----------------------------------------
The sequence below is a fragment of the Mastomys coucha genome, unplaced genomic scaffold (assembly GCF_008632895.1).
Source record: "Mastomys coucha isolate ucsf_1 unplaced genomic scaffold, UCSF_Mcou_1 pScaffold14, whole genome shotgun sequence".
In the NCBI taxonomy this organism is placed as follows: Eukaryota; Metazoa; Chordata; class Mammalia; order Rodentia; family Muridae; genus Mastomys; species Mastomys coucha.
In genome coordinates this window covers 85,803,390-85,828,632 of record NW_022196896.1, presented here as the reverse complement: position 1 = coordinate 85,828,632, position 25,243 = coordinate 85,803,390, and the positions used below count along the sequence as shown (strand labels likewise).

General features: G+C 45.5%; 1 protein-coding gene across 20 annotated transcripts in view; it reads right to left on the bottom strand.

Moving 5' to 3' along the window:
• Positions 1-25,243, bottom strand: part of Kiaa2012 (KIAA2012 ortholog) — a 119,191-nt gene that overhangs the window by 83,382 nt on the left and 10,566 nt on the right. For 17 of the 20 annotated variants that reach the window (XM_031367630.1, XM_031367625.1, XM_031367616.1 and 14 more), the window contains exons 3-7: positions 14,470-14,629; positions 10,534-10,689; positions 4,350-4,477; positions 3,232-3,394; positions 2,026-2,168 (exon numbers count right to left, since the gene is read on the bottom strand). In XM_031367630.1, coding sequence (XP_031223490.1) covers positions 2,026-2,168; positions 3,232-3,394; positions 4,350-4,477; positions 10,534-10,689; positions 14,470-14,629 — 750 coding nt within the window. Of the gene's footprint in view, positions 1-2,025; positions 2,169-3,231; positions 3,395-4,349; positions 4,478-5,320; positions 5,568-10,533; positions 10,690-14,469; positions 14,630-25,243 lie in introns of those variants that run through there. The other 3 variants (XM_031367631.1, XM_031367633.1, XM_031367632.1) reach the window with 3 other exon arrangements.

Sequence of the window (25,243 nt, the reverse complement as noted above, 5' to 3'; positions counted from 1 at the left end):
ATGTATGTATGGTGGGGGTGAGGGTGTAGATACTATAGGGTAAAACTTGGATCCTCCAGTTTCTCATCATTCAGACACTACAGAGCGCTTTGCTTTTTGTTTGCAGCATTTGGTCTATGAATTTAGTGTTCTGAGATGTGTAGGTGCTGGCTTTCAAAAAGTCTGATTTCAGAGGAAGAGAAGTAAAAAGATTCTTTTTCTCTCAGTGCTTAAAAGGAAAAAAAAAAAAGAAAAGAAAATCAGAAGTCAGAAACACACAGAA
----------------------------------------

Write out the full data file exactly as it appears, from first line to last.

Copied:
The sequence below is a fragment of the Mastomys coucha genome, unplaced genomic scaffold (assembly GCF_008632895.1).
Source record: "Mastomys coucha isolate ucsf_1 unplaced genomic scaffold, UCSF_Mcou_1 pScaffold14, whole genome shotgun sequence".
In the NCBI taxonomy this organism is placed as follows: Eukaryota; Metazoa; Chordata; class Mammalia; order Rodentia; family Muridae; genus Mastomys; species Mastomys coucha.
In genome coordinates this window covers 85,803,390-85,828,632 of record NW_022196896.1, presented here as the reverse complement: position 1 = coordinate 85,828,632, position 25,243 = coordinate 85,803,390, and the positions used below count along the sequence as shown (strand labels likewise).

General features: G+C 45.5%; 1 protein-coding gene across 20 annotated transcripts in view; it reads right to left on the bottom strand.

Moving 5' to 3' along the window:
• Positions 1-25,243, bottom strand: part of Kiaa2012 (KIAA2012 ortholog) — a 119,191-nt gene that overhangs the window by 83,382 nt on the left and 10,566 nt on the right. For 17 of the 20 annotated variants that reach the window (XM_031367630.1, XM_031367625.1, XM_031367616.1 and 14 more), the window contains exons 3-7: positions 14,470-14,629; positions 10,534-10,689; positions 4,350-4,477; positions 3,232-3,394; positions 2,026-2,168 (exon numbers count right to left, since the gene is read on the bottom strand). In XM_031367630.1, coding sequence (XP_031223490.1) covers positions 2,026-2,168; positions 3,232-3,394; positions 4,350-4,477; positions 10,534-10,689; positions 14,470-14,629 — 750 coding nt within the window. Of the gene's footprint in view, positions 1-2,025; positions 2,169-3,231; positions 3,395-4,349; positions 4,478-5,320; positions 5,568-10,533; positions 10,690-14,469; positions 14,630-25,243 lie in introns of those variants that run through there. The other 3 variants (XM_031367631.1, XM_031367633.1, XM_031367632.1) reach the window with 3 other exon arrangements.

Sequence of the window (25,243 nt, the reverse complement as noted above, 5' to 3'; positions counted from 1 at the left end):
ATGTATGTATGGTGGGGGTGAGGGTGTAGATACTATAGGGTAAAACTTGGATCCTCCAGTTTCTCATCATTCAGACACTACAGAGCGCTTTGCTTTTTGTTTGCAGCATTTGGTCTATGAATTTAGTGTTCTGAGATGTGTAGGTGCTGGCTTTCAAAAAGTCTGATTTCAGAGGAAGAGAAGTAAAAAGATTCTTTTTCTCTCAGTGCTTAAAAGGAAAAAAAAAAAAGAAAAGAAAATCAGAAGTCAGAAACACACAGAA